In September 2016, the state Supreme Court ruled that the Pennsylvania local share assessment tax was unconstitutional and lawmakers were given a January deadline to find a solution. By the January deadline, lawmakers had yet to come up with a way to solve the tax issue. Another deadline was given, this time May 26th. Lawmakers have still not provided a solution, so one representative has plans to introduce a stand-alone bill in efforts to amend the gambling law before the May deadline.
A representative of Erie County’s east side, Patrick Harkins does not want to take any chances when it comes to losing the local share assessment payment. $11 million is at stake for the county, money that the area cannot stand to lose. According to The Record Herald, the revenue is crucial to Erie County as they rely on the funds for services as well as economic development projects and community programs. The county is provided around $11 million each year from the Presque Isle Downs & Casino located in the Summit Township.
The gaming law was implemented in 2004 and mandated that host areas receive 2% of the gross slot machine revenues annually or a $10 million fee, whichever amount was larger. Mount Airy Casino had filed a lawsuit arguing that the assessment was in violation of the state constitution as it placed a heavier tax burden on the casinos that were low performers. The state Supreme Court agreed, with a decision that the assessment tax was unconstitutional as the 12 casinos of the state were not being treated equally.
With the new bill being introduced by Harkins, casinos in Category 1 and Category 2 would pay a flat fee of $10 million. As far as Erie County is concerned, the gaming funds would be divided between the government of the county and the Erie County Gaming Revenue Authority, with Summit Township receiving a share and the City of Erie added as well to receive funds.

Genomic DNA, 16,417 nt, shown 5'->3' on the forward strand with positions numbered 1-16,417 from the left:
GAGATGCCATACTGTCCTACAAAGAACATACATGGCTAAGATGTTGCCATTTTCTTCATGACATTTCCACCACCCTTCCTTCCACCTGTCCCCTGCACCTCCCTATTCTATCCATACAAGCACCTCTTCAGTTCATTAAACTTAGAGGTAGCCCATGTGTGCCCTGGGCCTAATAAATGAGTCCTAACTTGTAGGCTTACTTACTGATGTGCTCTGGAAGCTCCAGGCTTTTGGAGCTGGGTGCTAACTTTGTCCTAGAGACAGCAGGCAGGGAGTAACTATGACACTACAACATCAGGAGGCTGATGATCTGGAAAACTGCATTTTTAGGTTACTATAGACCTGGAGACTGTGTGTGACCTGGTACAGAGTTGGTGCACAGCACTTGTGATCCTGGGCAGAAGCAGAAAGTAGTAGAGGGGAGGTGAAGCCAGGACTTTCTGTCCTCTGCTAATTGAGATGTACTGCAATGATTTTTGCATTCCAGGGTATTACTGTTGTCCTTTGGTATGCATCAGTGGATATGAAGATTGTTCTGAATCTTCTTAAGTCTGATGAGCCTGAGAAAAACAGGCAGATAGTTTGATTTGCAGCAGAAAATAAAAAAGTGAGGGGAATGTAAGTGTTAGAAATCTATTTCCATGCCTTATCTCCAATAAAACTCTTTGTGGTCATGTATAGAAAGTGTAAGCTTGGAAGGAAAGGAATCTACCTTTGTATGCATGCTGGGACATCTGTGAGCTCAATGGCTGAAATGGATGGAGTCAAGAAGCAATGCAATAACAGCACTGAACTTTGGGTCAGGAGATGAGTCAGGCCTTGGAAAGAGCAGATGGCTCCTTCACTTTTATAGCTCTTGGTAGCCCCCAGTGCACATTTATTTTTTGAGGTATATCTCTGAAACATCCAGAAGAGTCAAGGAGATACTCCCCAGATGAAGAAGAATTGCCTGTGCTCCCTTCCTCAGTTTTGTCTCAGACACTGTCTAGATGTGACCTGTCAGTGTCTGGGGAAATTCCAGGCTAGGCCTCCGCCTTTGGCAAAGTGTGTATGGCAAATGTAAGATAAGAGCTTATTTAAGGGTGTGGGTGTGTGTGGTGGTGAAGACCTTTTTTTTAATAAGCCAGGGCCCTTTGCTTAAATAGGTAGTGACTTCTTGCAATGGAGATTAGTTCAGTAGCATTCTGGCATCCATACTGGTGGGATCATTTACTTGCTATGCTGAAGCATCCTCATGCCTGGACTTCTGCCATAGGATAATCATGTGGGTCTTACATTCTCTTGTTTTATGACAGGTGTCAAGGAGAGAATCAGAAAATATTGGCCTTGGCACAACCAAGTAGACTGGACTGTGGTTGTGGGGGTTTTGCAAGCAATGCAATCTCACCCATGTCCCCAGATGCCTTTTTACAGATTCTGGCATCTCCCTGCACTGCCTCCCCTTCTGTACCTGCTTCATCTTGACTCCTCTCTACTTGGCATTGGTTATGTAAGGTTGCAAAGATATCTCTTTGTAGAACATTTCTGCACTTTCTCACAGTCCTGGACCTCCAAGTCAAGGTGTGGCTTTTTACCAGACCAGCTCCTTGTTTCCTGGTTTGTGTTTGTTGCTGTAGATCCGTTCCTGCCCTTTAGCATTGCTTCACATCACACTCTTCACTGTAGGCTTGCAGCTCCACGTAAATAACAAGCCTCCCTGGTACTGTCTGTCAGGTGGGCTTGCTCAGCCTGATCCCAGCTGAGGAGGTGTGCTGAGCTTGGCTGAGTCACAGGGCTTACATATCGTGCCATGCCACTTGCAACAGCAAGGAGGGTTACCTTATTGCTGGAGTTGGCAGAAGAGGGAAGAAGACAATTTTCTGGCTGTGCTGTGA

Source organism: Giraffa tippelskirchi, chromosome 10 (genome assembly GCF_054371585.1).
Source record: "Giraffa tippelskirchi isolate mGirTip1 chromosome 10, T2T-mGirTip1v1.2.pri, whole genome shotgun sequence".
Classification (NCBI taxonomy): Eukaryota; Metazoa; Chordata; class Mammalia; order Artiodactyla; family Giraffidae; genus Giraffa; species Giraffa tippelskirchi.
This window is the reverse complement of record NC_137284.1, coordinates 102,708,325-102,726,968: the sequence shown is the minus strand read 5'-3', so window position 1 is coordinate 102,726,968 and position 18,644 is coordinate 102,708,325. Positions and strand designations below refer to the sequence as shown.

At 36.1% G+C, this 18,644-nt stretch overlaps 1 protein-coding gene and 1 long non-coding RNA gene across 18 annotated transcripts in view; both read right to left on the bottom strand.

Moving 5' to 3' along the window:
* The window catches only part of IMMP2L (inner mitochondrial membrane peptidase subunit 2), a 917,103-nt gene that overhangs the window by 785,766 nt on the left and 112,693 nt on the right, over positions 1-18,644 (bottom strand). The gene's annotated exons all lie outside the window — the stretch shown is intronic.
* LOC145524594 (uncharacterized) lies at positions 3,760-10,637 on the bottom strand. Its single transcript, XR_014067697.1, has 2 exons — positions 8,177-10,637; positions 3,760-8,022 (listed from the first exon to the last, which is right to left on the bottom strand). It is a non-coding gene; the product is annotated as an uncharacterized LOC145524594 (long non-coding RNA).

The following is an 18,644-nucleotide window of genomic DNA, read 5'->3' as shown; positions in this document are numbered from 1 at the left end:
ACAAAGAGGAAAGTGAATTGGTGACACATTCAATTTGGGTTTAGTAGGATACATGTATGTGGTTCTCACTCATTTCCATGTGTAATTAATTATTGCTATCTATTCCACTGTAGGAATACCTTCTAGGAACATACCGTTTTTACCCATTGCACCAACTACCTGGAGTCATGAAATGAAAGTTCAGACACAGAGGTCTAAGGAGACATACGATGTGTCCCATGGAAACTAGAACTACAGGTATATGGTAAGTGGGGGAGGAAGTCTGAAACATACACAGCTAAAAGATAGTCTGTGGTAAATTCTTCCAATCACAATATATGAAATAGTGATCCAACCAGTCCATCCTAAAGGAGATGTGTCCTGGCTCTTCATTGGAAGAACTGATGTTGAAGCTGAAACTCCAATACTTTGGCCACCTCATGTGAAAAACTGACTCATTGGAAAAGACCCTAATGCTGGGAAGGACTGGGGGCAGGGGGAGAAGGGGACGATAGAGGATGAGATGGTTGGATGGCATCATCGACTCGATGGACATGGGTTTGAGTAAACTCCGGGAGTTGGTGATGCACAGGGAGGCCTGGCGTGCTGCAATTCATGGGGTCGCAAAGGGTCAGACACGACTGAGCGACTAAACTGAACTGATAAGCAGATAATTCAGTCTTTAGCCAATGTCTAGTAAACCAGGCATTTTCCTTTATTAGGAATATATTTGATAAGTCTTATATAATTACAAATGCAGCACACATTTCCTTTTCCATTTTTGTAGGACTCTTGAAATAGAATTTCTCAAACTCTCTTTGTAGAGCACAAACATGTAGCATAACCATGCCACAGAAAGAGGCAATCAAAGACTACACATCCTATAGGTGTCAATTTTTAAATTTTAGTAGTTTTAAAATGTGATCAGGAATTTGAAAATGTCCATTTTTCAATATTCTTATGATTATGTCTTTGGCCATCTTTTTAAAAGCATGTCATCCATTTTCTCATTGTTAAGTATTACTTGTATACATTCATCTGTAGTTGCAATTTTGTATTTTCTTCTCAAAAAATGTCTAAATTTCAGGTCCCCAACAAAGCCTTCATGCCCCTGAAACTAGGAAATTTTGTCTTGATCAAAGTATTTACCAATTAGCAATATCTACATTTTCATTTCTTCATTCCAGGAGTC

The city of Erie would be given $100,000 of slot money that was allocated for the county plus 10% of table gaming revenue that has been allocated to the Gaming Revenue Authority. The City Council decided to approve a resolution earlier in the year to ask lawmakers of the state to be in support of this arrangement. The Council ruled that the money would be shared with the Erie School District as well. Harkins also included Lebanon County in the funds allocation as they share a casino with Dauphin County but do not receive gaming revenues.
It is believed that lawmakers have been focusing their efforts on creating an omnibus piece of legislation that would expand gambling in the state, including a fix for the local share tax. However, Harkins wants to put a stand-alone bill in place just in case lawmakers are unable to agree on other proposals. It seems the omnibus approach has led to disagreements, with some lawmakers not in favor of key points including online gambling and video gaming terminal additions to the state.
According to the Representative, state senators are getting legislation together in regards to gaming with the House having sent HB 271 to the state that would authorize airport gaming among other issues involving gaming. The Senate would then have the ability to amend the bill and include a local share assessment fix.
Harkins said that nothing is set in stone but he does expect the Senate to have something sent back to the House in the next few weeks. Any bill sent back to the House would be reviewed by the House Gaming Oversight Committee and Harkins holds the role as minority chairman of this committee.
The committee has been working hard to gather feedback from local officials, including those in Erie, in order to find out how casino money benefits each area. A hearing took place in Erie in March and more hearings are set to take place throughout the state over the next few weeks.